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View jdh122's profile

stool leg angles

by jdh122
posted 12-05-2018 11:53 AM


9 replies so far

View LittleShaver's profile

LittleShaver

540 posts in 1014 days


#1 posted 12-05-2018 01:31 PM

Looks to me like both angles are the same. Mock up something with scraps and pick some angles that look good to you. Matching someone else’s exact dimensions is highly over rated.

-- Sawdust Maker

View HokieKen's profile (online now)

HokieKen

9588 posts in 1533 days


#2 posted 12-05-2018 05:27 PM



Looks to me like both angles are the same. Mock up something with scraps and pick some angles that look good to you. Matching someone else s exact dimensions is highly over rated.

- LittleShaver

+1

I’d start around 15 degrees for both angles and just nail some scrap together and see how it looks. As far as stability, it depends on how big the seat is and how the legs are positioned on it. You just need to be sure the center of gravity of the person sitting in the stool can’t go outside where the legs meet the floor. So, the taller the stool, the wider the footprint needs to be.

-- Kenny, SW VA, Go Hokies!!!

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jdh122

1073 posts in 3212 days


#3 posted 12-06-2018 10:39 AM

Thanks for the advice, guess I’ll try mocking something up.

-- Jeremy, in the Acadian forests

View Richard Lee's profile

Richard Lee

241 posts in 1169 days


#4 posted 12-06-2018 02:09 PM

I always make sure the leg bottoms are at least as wide or a little wider than the top. Someone is bound to stand on it and if the legs are not as wide as the top it will tip.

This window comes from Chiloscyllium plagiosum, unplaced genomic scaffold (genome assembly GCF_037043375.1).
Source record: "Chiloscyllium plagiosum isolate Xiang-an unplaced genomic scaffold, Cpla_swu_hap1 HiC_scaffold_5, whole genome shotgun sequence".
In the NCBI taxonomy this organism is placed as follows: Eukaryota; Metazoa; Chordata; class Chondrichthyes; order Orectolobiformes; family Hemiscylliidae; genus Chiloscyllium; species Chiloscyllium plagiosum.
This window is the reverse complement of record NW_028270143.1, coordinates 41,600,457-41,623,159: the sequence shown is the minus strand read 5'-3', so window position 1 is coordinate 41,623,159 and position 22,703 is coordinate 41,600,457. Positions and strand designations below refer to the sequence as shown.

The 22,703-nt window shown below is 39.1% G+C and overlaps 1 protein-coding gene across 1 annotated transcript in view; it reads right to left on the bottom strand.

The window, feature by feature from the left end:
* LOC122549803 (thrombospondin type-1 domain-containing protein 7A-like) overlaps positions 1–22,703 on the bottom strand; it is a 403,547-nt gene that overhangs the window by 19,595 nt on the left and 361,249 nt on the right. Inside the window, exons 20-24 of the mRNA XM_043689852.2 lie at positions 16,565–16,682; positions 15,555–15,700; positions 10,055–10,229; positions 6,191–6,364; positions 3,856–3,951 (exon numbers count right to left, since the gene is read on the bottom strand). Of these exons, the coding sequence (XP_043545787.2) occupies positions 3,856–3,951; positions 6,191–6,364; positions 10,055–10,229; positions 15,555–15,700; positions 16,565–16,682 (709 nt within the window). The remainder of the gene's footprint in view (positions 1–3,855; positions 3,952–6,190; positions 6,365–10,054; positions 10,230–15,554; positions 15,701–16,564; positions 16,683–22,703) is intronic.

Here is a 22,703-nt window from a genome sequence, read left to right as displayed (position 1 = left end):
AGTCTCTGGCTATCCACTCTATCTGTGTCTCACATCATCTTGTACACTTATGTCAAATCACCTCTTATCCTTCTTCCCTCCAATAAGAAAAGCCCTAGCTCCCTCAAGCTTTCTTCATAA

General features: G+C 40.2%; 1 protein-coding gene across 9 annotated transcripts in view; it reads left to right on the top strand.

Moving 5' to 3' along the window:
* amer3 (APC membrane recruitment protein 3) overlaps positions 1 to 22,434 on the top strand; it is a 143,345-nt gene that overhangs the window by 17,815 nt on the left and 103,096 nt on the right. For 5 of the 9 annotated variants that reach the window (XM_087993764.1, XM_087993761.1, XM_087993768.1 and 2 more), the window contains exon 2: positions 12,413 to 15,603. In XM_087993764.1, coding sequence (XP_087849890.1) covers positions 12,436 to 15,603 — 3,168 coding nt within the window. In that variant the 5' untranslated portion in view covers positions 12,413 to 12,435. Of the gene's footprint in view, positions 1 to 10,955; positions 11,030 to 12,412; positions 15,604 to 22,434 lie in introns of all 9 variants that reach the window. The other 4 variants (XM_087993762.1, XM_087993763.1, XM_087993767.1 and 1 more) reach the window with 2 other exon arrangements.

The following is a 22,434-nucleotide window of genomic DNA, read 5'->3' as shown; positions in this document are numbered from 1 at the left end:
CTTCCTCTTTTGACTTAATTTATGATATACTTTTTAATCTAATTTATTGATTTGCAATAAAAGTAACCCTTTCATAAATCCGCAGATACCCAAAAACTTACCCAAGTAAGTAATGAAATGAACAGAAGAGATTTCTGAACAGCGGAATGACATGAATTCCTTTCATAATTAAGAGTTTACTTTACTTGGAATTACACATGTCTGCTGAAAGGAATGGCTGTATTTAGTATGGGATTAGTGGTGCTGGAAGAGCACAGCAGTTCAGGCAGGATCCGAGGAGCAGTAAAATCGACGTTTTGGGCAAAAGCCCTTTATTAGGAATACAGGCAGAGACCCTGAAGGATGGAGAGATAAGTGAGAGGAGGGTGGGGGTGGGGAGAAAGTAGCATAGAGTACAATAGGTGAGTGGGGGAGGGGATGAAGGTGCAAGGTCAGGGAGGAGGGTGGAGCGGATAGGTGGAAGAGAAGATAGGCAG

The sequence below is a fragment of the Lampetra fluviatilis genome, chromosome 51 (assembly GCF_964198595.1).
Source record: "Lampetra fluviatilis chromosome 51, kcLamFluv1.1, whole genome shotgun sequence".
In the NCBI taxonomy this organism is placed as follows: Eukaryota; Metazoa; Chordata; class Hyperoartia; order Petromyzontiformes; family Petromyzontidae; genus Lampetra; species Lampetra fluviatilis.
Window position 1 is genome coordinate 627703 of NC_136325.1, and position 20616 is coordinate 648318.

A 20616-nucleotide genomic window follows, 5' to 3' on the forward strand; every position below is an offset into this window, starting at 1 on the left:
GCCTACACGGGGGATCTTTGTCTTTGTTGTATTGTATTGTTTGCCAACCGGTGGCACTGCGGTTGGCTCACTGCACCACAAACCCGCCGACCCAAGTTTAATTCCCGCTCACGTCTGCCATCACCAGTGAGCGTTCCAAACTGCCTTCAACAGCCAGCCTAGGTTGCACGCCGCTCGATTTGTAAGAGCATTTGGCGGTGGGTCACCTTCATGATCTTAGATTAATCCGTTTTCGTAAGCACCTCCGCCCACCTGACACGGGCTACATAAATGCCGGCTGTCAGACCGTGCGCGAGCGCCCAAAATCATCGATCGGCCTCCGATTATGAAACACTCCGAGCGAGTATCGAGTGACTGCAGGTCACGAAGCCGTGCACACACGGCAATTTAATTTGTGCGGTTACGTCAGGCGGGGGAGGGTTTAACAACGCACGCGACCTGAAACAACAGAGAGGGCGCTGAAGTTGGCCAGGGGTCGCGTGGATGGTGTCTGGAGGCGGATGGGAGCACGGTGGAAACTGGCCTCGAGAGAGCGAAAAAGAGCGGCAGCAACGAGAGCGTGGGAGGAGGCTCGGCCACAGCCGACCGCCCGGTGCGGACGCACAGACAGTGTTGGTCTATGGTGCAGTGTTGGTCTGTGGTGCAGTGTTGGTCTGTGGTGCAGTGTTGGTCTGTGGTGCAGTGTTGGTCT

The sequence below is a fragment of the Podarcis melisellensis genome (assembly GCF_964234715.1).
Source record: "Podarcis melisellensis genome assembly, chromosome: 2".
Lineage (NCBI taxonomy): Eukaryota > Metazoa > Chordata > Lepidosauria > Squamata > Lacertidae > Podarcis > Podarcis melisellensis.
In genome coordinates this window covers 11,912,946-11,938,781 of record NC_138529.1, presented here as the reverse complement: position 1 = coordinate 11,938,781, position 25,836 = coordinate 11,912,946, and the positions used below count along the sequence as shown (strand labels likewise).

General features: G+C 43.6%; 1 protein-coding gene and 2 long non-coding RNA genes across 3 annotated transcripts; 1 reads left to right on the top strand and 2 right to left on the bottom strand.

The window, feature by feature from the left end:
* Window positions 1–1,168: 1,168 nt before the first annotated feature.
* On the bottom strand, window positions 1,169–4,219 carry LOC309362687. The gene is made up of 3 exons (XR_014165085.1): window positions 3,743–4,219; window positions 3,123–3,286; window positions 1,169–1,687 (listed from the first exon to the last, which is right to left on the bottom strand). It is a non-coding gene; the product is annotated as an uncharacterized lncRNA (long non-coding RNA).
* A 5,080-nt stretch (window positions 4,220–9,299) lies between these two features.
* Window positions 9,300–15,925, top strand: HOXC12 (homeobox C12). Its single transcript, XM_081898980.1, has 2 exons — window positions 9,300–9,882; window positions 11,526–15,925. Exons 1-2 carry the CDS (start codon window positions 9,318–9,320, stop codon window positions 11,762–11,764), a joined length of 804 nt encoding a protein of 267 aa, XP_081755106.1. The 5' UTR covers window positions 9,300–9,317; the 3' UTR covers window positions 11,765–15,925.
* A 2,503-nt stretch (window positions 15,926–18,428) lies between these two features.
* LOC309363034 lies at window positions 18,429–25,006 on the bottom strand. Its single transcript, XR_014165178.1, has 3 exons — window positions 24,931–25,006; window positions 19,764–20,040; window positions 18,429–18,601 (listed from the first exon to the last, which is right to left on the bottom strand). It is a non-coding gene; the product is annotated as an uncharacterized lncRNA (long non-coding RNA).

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jdh122

1073 posts in 3212 days


#5 posted 12-06-2018 11:59 PM

Thanks Richard. I had noticed that the base always extends past the top, had much thought about the issue of standing on it, but it’s good to keep in mind.

-- Jeremy, in the Acadian forests

View WoodenDreams's profile

WoodenDreams

605 posts in 305 days


#6 posted 12-07-2018 04:02 AM

If you have a angle gauge for your table saw, you could use that gauge to calculate the angle. The stools I made for a client was 10 degrees, they specified the height and wanted two square & two round seats!

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jdh122

1073 posts in 3212 days


#7 posted 12-07-2018 11:18 AM

You mean mock up a scrap one and then use a Wixey digital gauge to get the angles? That could work.
I may get to this step this coming weekend. Right now I’m turning the 8 posts on my springpole lathe, takes a long time…

-- Jeremy, in the Acadian forests

View 000's profile

000

2859 posts in 1293 days


#8 posted 12-07-2018 03:01 PM

Sketchup,
Draw the base, draw the seat, connect the dots, measure the angle. easy peasy.
Take about 5-10 minutes at most.

However you do it, you need to know some fixed dimensions to start with.
Base size of legs (footprint)
Size of seat, and, How far you want to inset the legs from the edge of the seat
height of stool.
Once you have these the angles are pretty much a given.

View jdh122's profile

jdh122

1073 posts in 3212 days


#9 posted 12-07-2018 04:29 PM

THanks Jbay. For me, I think it’s simpler just to use high school trig once I have a mockup or a model that I like than it is to use Sketchup.

-- Jeremy, in the Acadian forests

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